On Saturday,  Christmas eve,  Anne was staying home to make last minute preparations for going down the coast to join her family on Christmas day.  So I emailed Jenny on Friday to see what she was doing on Christmas eve.  She had nothing planned so offered to cook me a Christmas eve dinner, which I accepted with alacrity.  Jenny makes very good dinners.  I took over my usual Tyrrells Verdelho.

Jenny in fact cooked me one of my favourites:  real Wiener Schnitzel -- veal Schnitzel.  You mostly see chicken Schnitzel these days.  So that went down well with salad etc.  As I do, Jenny puts feta cheese in her salads and I noted how well Feta went with the Schnitzel.  Something to remember.

And on Christmas day Jenny drove herself, Nanna and me down to Suz's place for the family get-together.  We arrived about 11am, with heaps of presents. Jenny had been a very busy shopper.

An interesting pre-dinner feature was a big box of prawns that Timmy had brought over.  The only seafood I eat is fish'n chips but a lot of the others bogged in.

The main feature of the dinner was a big ham cooked masterfully by Russ on his big BBQ.  With salad and various odds and ends, of course.  Suz had made us some bread rolls in her bread-making machine that came out like damper.  So we had a bit of a laugh with Suz over her insistence that they were bread rolls.  They went down anyway.

Tracy, Simon, their children and their dogs were in attendance.  It was nice to meet Ted, a big Labradoodle with cream-coloured curls for hair.  He looked like a sheep and was very good-natured.  He had come all the way from Woomera with Tracy and Simon in their car.  Dogs love cars but I thought the doggy smell might get a big much on such a long trip.  Ted looked beautiful but he smelt like a dog.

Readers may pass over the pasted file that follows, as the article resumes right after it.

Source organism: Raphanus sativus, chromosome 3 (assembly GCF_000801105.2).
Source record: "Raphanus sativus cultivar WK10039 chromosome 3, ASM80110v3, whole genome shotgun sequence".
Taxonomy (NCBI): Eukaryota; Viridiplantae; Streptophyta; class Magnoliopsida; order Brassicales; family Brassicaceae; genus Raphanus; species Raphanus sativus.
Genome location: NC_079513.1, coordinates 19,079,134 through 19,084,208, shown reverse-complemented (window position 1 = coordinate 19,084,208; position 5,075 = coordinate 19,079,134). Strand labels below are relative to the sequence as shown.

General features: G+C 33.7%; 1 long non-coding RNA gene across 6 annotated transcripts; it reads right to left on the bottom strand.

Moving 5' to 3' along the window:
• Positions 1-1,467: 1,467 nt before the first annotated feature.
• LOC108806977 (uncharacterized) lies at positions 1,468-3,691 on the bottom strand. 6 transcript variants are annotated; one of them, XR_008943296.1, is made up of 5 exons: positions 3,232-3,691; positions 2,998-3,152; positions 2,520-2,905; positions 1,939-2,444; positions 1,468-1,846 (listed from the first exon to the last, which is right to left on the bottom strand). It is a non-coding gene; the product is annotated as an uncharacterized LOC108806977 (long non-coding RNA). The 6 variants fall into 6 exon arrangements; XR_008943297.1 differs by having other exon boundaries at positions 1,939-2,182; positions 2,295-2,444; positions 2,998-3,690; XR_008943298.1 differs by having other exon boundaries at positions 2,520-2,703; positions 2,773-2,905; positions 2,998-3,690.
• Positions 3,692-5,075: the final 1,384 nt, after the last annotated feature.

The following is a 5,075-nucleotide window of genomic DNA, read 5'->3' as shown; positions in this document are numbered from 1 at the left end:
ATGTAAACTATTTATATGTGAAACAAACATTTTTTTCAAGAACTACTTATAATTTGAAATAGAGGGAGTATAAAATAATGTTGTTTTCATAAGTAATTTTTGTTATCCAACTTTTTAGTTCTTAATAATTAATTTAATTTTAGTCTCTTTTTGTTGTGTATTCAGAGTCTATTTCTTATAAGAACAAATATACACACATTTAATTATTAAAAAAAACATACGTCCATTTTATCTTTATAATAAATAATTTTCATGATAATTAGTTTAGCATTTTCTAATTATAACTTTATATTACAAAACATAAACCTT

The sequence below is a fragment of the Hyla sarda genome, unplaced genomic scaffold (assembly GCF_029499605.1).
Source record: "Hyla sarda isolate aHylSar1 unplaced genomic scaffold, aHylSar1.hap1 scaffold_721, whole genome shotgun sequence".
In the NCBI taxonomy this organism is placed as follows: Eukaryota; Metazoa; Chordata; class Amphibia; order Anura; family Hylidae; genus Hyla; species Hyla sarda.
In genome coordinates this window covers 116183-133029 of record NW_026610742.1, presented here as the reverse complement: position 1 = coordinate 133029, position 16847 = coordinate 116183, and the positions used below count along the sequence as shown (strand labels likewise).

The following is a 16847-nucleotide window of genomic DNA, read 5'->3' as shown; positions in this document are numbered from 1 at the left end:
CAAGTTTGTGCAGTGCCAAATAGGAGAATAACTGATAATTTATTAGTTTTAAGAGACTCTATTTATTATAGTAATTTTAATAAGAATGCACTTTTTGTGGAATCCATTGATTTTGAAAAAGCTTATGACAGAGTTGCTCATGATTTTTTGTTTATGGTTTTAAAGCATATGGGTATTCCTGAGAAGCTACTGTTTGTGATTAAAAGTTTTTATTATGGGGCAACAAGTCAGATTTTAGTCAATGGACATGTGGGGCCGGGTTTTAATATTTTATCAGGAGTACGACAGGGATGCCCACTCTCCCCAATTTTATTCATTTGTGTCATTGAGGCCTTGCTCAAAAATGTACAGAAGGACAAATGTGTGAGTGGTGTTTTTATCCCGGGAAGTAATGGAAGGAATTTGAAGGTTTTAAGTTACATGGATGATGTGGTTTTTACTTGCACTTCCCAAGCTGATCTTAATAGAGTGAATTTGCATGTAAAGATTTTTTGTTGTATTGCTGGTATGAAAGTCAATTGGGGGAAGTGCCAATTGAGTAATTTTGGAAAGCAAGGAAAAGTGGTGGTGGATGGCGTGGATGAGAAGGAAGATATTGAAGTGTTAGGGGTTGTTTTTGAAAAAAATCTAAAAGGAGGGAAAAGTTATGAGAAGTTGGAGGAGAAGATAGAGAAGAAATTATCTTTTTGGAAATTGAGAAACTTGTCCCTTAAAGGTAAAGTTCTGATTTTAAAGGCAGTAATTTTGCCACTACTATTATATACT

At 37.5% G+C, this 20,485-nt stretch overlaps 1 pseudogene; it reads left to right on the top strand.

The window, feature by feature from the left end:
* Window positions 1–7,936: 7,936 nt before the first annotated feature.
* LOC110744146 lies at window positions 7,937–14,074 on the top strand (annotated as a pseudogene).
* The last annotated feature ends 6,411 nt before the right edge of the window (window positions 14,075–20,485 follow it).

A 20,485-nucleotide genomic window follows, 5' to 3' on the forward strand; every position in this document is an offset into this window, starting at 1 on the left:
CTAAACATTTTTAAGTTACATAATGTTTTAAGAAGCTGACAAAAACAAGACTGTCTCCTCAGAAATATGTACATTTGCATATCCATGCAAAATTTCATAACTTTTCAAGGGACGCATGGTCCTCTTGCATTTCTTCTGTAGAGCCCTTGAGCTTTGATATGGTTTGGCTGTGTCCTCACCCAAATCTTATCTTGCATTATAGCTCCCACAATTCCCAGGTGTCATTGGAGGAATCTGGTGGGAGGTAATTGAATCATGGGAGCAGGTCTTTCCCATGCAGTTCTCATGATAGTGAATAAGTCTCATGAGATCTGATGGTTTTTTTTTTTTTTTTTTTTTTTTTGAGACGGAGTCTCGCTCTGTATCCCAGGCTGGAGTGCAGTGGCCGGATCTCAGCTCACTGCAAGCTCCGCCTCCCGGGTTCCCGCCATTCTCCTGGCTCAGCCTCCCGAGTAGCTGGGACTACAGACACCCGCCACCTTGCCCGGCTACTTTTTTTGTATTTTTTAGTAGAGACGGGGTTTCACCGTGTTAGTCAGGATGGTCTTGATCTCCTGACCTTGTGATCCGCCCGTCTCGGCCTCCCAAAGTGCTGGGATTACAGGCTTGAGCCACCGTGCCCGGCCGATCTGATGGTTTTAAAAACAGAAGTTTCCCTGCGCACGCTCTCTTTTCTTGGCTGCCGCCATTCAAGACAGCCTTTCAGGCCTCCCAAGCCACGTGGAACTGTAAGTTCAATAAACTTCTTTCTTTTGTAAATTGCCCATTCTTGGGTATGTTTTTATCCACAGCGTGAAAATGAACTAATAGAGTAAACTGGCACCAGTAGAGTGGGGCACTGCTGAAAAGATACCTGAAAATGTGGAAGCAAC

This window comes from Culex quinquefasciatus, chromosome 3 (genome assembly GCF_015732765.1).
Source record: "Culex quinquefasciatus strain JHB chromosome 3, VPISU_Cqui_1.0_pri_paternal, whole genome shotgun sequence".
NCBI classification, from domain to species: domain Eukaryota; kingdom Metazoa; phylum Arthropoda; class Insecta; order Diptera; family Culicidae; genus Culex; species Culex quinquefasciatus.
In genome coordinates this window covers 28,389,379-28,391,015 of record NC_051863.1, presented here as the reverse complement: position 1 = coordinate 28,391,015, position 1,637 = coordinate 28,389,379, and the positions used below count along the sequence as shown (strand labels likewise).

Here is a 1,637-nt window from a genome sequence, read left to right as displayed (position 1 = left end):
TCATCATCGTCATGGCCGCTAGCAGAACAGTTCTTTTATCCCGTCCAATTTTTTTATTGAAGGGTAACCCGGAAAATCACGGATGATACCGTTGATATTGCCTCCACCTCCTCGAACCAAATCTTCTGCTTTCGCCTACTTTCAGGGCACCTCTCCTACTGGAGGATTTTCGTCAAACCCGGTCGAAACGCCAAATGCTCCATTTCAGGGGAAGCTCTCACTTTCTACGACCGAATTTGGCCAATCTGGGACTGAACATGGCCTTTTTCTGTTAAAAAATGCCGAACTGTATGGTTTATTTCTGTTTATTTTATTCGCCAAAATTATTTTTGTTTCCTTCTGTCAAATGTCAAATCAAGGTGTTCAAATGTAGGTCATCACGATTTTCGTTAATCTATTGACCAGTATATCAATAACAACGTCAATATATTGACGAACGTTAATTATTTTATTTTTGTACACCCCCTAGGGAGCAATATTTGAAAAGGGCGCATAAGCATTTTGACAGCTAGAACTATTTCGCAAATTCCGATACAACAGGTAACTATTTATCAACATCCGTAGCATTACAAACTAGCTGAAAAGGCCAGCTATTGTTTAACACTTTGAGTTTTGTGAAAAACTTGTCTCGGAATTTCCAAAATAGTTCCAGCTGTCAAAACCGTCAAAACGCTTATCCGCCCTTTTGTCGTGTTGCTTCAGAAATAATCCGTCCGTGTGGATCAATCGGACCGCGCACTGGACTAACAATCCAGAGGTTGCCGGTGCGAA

I talked mainly with Simon and Ken.  And what did we talk about?   A worldwide topic of conversation at the moment:  Mr Trump!  Mr Trump is a risky topic these days  as there are many criticisms of him.  But we managed to have a congenial conversation about him nonetheless, probably because we are all on the conservative side of the fence.

Simon was fairly critical of Mr Trump at first but I pointed out some of the things Trump has going for him and Simon did end up conceding that Trump would probably do some good.  I asked Ken what did he think of the claim that Trump is a misogynist? Ken said:  "No more than any other man" -- which was pretty realistic answer, I think.

We had our usual mystery presents game, which got everybody involved.  I ended up with a dashboard camera, which is probably a good thing, but I do so little driving these days that I will probably give it to Joe.  Not that he does a lot of driving.  He WALKS amazing distances.

A few people were drinking beer but no-one got noticeably affected by it.  We are a pretty sober lot.  I avoid drinking during the day because I drink a fair bit at night.

Then on Christmas night, Anne came over and we had ham and mustard sandwiches at about 8pm -- using leftover ham from the lunchtime ham.  It's always the best ham of the year.

Monday was of course Boxing day so Anne stayed over at my place all day.  For breakfast we jointly cooked up some bacon and eggs for breakfast, with some savoury mince thrown in.  I had the mince already cooked and in the fridge.  So it helped make a good breakfast.

Then for dinner Anne cooked up some good sausages I had in the freezer -- beef and pork sausages.  They cooked up very well, a humble but most enjoyable dinner.  And we had some very small Christmas puddings with cream as a dessert.

And on Tuesday morning, we had the last of the Christmas ham for breakfast -- as ham and mustard sandwiches.  Anne then left to prepare for a trip to Stanthorpe with some friends.

Wednesday, December 21, 2016

Monday was a good day